Buying Hamilton tickets when you are disabled, but not a wheelchair user
As all Hamilton fans, I was very excited on Monday to be attempting to get tickets for a show, as I had signed up for the presale back in October. In this post, I would like to both discuss what the process of purchasing tickets was like as a disabled person who is entitled to a carer ticket but is not a wheelchair user, so that it may help other people (click here to skip to the end of my explanations to know how to actually order a ticket) but also make potentially useful suggestions to improve this process, which was, in six words: a bit pants and quite hard.
*Note about my situation: I have an Access Card. In order to get the card, I had to send proof of my disability, and particular needs were identified via this evidence - including the need for a carer ticket. The card is not compulsory to get adjustments from venues, but it makes things easier when a particular venue accepts it, as they can take your card number and see that you are indeed entitled to what you are asking for.*
Language and Disability: who cares? (I do)
For a few months now I have been involved with History of Place, a national project looking at different disability-related places around the country. In Bristol, we are looking at the Guild of the Brave Poor Things, and this summer a group of young people made a short film about it. It was launched yesterday at the MShed, and as Disability History Month this year is about disability and language, the event featured some thoughts about the topic.
Another volunteer, as well as a young person who participated in the short film had written their own thoughts, and I was tasked with responding to them in some way. Laura Welti, from Bristol Disability & Equality Forum then talked about the topic as well.
Making conferences more accessible
Now that I have attended several conferences, I feel that I want to share some information I've been thinking about as to how to make conferences/events more accessible to academics who are neurodivergent. I imagine some of my ideas will be useful to others as well, and I think overall any conference/event could benefit from them. I will also add here and there some things I've thought of in terms of general accessibility but this is not my main focus here and there's people much more qualified than me talking about this already.
My friend Naomi Jacobs for example is writing about neuroqueering academia and will touch upon accessibility in several ways.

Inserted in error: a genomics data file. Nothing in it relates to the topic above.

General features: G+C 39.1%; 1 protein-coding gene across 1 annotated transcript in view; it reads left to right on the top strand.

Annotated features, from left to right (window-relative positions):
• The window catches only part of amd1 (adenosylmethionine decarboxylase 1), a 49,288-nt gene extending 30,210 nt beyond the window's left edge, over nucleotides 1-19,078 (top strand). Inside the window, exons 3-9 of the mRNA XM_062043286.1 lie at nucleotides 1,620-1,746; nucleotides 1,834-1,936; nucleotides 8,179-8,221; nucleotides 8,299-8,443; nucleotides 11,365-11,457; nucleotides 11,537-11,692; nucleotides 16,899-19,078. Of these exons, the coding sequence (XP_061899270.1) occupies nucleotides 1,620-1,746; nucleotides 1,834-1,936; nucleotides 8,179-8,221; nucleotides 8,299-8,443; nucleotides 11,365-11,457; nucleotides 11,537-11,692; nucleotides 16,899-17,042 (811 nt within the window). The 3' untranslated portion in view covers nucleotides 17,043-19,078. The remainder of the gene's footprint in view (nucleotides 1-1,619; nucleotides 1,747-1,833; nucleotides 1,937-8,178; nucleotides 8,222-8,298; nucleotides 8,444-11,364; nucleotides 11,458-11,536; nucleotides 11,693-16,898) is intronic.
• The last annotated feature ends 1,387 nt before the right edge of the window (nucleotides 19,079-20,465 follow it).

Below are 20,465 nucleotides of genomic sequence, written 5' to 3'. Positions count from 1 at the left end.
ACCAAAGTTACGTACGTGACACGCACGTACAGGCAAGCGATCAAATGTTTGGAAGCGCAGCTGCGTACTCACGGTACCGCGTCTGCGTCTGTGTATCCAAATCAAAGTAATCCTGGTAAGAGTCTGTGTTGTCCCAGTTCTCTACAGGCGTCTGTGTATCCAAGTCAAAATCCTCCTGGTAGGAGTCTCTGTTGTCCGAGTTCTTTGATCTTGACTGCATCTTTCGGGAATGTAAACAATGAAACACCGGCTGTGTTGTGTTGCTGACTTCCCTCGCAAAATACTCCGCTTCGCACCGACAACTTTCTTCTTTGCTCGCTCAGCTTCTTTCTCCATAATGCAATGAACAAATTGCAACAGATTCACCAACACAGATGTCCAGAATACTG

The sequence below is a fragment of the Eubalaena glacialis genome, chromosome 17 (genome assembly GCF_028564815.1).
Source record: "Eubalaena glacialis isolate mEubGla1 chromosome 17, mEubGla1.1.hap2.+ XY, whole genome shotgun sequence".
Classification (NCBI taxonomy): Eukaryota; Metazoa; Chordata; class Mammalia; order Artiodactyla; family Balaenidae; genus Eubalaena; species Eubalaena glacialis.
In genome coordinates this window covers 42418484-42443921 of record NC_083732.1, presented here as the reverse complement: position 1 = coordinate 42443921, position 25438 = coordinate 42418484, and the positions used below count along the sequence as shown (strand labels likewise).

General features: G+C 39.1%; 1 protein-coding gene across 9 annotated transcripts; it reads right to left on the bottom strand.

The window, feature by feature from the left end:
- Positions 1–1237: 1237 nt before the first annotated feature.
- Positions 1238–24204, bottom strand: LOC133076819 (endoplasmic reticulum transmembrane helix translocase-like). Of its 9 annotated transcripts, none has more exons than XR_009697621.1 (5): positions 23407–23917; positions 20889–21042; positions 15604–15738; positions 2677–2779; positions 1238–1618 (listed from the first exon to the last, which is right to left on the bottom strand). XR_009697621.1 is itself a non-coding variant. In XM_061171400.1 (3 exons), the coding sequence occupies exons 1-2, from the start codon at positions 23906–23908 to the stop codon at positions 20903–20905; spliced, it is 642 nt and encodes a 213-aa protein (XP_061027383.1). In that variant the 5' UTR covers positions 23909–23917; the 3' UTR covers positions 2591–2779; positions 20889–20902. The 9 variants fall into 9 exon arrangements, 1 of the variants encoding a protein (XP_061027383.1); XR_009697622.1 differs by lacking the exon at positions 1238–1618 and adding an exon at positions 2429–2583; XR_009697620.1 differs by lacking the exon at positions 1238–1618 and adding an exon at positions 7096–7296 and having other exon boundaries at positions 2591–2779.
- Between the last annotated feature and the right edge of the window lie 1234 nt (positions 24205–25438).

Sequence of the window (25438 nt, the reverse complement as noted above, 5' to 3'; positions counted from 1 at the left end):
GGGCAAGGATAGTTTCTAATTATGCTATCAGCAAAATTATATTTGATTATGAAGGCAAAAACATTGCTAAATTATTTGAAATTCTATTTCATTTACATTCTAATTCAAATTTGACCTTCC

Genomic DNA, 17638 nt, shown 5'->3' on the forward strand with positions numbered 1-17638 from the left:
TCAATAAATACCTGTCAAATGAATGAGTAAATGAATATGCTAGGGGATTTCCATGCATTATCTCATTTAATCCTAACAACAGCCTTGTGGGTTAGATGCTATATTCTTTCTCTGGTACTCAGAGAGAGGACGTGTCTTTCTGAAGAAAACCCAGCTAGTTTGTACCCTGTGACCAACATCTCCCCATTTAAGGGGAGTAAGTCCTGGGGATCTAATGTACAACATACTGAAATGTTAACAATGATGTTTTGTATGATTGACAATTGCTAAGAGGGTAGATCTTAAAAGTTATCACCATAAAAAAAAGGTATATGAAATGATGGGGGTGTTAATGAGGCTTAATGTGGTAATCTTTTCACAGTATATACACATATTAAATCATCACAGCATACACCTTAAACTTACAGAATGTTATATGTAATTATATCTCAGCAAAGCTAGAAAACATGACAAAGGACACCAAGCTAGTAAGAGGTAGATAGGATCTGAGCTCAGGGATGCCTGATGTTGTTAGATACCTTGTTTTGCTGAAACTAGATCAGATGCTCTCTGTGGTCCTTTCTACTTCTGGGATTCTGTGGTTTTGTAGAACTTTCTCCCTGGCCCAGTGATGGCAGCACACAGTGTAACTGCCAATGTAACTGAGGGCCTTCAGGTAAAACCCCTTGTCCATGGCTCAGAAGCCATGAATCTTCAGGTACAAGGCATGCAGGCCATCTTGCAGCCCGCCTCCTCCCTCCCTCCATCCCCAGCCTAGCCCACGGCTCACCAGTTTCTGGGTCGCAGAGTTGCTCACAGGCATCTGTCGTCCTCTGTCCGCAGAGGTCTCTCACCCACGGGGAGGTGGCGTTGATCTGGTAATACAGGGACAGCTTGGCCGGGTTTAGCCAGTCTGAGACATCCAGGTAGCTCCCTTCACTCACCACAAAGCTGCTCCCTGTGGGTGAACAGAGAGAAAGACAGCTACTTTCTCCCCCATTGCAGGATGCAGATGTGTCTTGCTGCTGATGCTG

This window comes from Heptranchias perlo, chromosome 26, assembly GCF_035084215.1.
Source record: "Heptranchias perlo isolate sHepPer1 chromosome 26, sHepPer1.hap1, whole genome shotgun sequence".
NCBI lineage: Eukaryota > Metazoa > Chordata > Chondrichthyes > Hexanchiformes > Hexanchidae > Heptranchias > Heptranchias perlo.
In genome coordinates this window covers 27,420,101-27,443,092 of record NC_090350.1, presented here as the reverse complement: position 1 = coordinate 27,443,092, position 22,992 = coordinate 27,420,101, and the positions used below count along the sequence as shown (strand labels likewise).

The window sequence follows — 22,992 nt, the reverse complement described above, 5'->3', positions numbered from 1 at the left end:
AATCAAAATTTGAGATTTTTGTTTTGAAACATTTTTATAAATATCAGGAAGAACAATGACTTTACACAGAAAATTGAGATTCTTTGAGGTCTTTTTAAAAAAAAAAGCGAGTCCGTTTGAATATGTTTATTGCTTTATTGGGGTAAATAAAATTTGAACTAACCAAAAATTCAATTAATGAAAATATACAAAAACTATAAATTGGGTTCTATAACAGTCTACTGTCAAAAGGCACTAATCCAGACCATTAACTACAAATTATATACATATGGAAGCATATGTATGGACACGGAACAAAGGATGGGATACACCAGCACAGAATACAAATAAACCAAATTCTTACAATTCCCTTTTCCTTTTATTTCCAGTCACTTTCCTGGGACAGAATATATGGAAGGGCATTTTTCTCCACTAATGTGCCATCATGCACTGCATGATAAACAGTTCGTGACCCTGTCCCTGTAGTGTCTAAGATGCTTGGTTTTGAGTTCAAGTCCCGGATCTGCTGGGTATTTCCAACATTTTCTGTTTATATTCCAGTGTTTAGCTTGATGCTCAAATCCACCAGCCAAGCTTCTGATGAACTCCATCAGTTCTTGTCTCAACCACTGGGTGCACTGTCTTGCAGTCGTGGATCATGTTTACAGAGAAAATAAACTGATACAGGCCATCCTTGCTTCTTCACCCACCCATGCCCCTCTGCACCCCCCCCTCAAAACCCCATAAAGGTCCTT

French Deaf people sparkle discussions by reacting against a full hearing cast playing Children of a Lesser God
I posted a few days ago about the fact that Les Enfants du Silence (Children of a Lesser God) was being produced by the Comédie-Française with a hearing actress in the role of Sarah, which sparkled a protest on the day of the premiere.
I won't talk again about my opinion on hearing actors/actresses playing d/Deaf/HOH roles, because I've done that lots with the movie La Famille Bélier (in a nutshell: I think it's not okay at all). Instead, I am trying to share a little bit about what is happening in France, since something similar is happening in the US with the #DeafTalent movement. I am grateful for Sourds.net which aggregates news all-day long and really helps me in following what is happening.
Children of a Lesser God to be played with hearing actors only at the Comédie-Française
A couple of months ago I talked about hearing actors playing Deaf characters, and the #DeafTalent/#POCDeafTalent movement it sparkled in the United States.
This was particularly interesting to me because just a few weeks before the movement started, the movie La Famille Bélier came out in France and while there were negative opinions about it, I didn't notice any particular protests on social media or elsewhere.
This has just changed!
The issue at hand
The Comédie-Française has decided to showcase Les Enfants du Silence (French title of Children of a Lesser God) from the 15th of April to the 17th of May... and congratulate themselves that it is the first time the play will only have hearing actors!
Another day, another Deaf character is played by someone hearing
There is a new prop in the movie industry!
Lo and behold... DEAFNESS!
What a great prop it is. A superb commodity that will bring you: a bunch of extremely basic jokes, the possibility to overlook d/Deaf talent, an opportunity to let the media spread wrong information about d/Deaf people, the ability to rob d/Deaf people of their own story. Overall, it will allow you, wonderfully privileged people, to perpetuate oppression, ableism, and keep the status quo.
Another day, another Deaf character played by a hearing actor/actress.
The latest culprit is the movie Medeas, where Catalina Sandino Moreno will play a Deaf character. The article is riddled with all the usual problems - use of the word mute, the obsession with words, the obsession with music but also quietness... The video interview by the newspaper (without subtitles, obviously, so I made subtitles on Amara) ends up not even bothering with Deaf. She's playing "a mute".